WFH Virtual Summit
The WFH Virtual summit has been taking place on-line every day since last Sunday and finishes today. This meeting is taking place in lieu of the WFH International Congress which was due to take place this week in Malaysia. I greatly appreciate that registration is free of charge. It has provided an opportunity for people with haemophilia and family members who normally would never have an opportunity to attend a world congress to attend free of charge. I know that several members of the Society in addition to members of the Board and staff have been logging in daily. There have been some very impressive speakers and topics covered. The Society will be producing a special newsletter supplement after the Summit covering most of the programme. Some of the highlights for me included new data on the ongoing FVIII and FIX Gene Therapy trials, updates on novel technologies leading toward an eventual cure, the session on Low Dose Prophylaxis in developing countries and the overview session on von Willebrands. It was also very encouraging to see Sobi and Sanofi /Genzyme commit to a further donation of 500 million IU of Elocta and Alprolix to the WFH Humanitarian Aid programme which will help thousands of people with haemophilia over the next 5 years. Significant donations were also made by Roche (of Hemlibra) and by Bayer, CSL Behring and Grifols (of clotting factor concentrates).
New Gene Therapy data was presented on the Biomarin FVIII Gene Therapy showing continued factor expression after 4 years with some fall off in the factor level. This Gene Therapy is expected to be licenced in the USA later this year and in Europe in early 2021. New data was also presented on the Uniqure FIX Gene Therapy showing stable expression after 1 year in 3 people in the dose finding study. There were impressive results from low dose prophylaxis regimens in India, Indonesia, China, Tunisia and Thailand. I saw at first hand the benefits of this regime compared to on- demand treatment when I visited Pakistan last year. This is a very productive use of humanitarian aid from WFH.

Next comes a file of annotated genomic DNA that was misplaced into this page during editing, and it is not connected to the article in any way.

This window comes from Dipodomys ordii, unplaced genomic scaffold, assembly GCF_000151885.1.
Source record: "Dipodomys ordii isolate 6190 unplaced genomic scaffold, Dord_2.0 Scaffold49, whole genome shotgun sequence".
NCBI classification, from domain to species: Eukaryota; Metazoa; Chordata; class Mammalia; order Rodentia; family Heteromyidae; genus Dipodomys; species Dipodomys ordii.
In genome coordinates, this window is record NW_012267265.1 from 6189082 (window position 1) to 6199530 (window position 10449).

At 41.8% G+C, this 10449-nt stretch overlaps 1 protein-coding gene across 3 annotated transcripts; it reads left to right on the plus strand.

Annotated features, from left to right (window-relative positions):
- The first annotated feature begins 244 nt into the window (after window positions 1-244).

The Conference also gave updates on von Willebrands and on women with von Willebrands. Ireland is a global leader in the treatment of and research on low von Willebrand levels in women and it was good to see Dr. Michelle Lavin speak at the summit. An excellent 2 hour session on new Novel Therapies gave an update on the wide range of novel approaches being taken to treat haemophilia in the future. This ranged from those in advanced clinical trials such as a new extended half-life FVIII which should allow prophylaxis once a week with a high trough level to updates on other gene therapy clinical trials. It also featured novel approaches including gut implantable spheres which could be used to dispense FVIII, FIX or FVII as required to a non-viral vector based durable and re-dosable Gene Therapy using lipid nano particles in place of an AAV virus vector delivery system. It included advances in Gene Editing which could be applicable to children as well as adults. Our hope is that many, if not all, of these approaches come to fruition.
This morning, Friday, June 19th, we hosted an excellent Zoom lecture from Prof. Mike Makris from Sheffield who spoke on Haemophilia Care in the year 2030. He covered developing in therapy, his view of the future of treatment centres and te3lemedicine. It was a very enjoyable Zoom meeting for the 39 participants.